Given that it’s the home of so many avid partisans, if there’s one thing the blogosphere is good at, it’s spin, spin and more spin. The newest example of this tendency of blundits (pundits with blogs) to selectively cherry-pick bits and pieces of a larger story to make hay for their cause is, of course, the current controversy over what Karl Rove knew, when he knew it, who told him and who he told.

Armchair pundits on both the left and right have been busily spinning like dreidels during the Festival of Lights, trying to prove that the other side is to blame — with the right taking the lead in twisting the story into an even more convoluted mess than it has become on its own.

Making the rounds today is an article in the Chicago Sun Times by Mark Steyn in which he claims that “Joseph C. Wilson IV conceded on CNN the other day, [Valerie Plame] wasn’t a ‘clandestine officer’ and, indeed, hadn’t been one for six years. So one can only ‘leak’ her name in the sense that one can ‘leak’ the name of the checkout clerk at Home Depot.”

Kevin Drum knocks Steyn around a bit on this point, writing on his Washington Monthly blog that when Wilson said “my wife was not a clandestine officer the day that Bob Novak blew her identity,” what he was saying was that “his wife stopped being clandestine as soon as Novak wrote about her, not that she was never clandestine.” Drum asks, “Can’t these guys do any better than that?”

“It’s pretty sad when conservatives become so obsessed with protecting their own that they’re reduced to claiming that outing a CIA agent is no worse than outing a Home Depot clerk. That’s some heavy duty moral clarity for you, folks.”

The Mahablog takes it a step further, writing that “The fact is that the cavalier outing of Valerie Plame as a CIA operative has done incalculable damage to this nation’s intelligence efforts. And the fact that the Right brushes off Plame’s outing as a minor consideration exemplifies why it’s the Right, not the Left, that has lost its patriotism. On the Right, love of country has been replaced by blind partisan loyalty and a cult of personality surrounding George W. Bush.”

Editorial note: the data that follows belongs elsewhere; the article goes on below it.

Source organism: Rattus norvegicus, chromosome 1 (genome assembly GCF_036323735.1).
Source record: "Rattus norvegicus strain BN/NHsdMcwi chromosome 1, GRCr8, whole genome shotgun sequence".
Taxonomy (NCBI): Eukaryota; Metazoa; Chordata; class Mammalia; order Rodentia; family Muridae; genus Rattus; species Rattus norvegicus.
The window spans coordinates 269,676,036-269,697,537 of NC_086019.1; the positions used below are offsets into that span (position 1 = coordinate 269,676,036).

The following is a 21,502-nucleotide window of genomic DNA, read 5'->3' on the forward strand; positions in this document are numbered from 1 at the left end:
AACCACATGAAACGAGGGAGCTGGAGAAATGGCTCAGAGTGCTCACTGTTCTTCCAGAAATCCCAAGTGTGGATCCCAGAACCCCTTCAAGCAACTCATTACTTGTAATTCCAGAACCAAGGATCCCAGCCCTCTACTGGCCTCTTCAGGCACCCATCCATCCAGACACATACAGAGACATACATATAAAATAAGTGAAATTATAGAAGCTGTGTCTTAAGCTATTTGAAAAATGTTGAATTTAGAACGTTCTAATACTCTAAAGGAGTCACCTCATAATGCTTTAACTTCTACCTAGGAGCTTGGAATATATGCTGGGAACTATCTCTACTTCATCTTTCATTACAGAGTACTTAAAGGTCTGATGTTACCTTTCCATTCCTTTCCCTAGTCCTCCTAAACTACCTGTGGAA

On the other side of the aisle, the Asylum blog thinks that Rove is actually in the clear, and places the blame on — who else? — the Wilson’s: “The only people that outed Valerie Plame were her and her husband. The White House didn’t leak her name. No one connected to the administration did. Joe Wilson did. Valerie Plame did. It was their inability to shut the hell up that brought this down on them.”

This seems to be the considered opinion of a large segment of the right blogosphere — that Plame and her husband are somehow to blame for Plame getting burned. This stems from the fact that an online bio of Joseph Wilson states that, “He is married to the former Valerie Plame and has two sons and two daughters.” One has to think that it’s a bit disingenuous to say that he outed his wife’s CIA cover by simply acknowledging her existence, but hey, facts and beliefs are a fluid thing on the Web.

Over the weekend, Mark Kleiman laid out the legal implications of some aspects of the case, noting that the Nondisclosure Agreement (SF 312) Rove had signed holds that “even if Rove did no more than confirm something Novak already knew, in doing so he violated the agreement he had signed.” The text of SF 312 states that “before disseminating the information elsewhere or confirming the accuracy of what appears in the public source, the signer of the SF 312 must confirm through an authorized official that the information has, in fact, been declassified.”

Whatever the outcome of the case, there’s one thing we can likely all agree on: every segment of the blogosphere will come to its own conclusions — way before it all plays out.

Paul McLeary

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Paul McLeary is senior editor of Defense Technology International magazine, and is a former CJR staffer.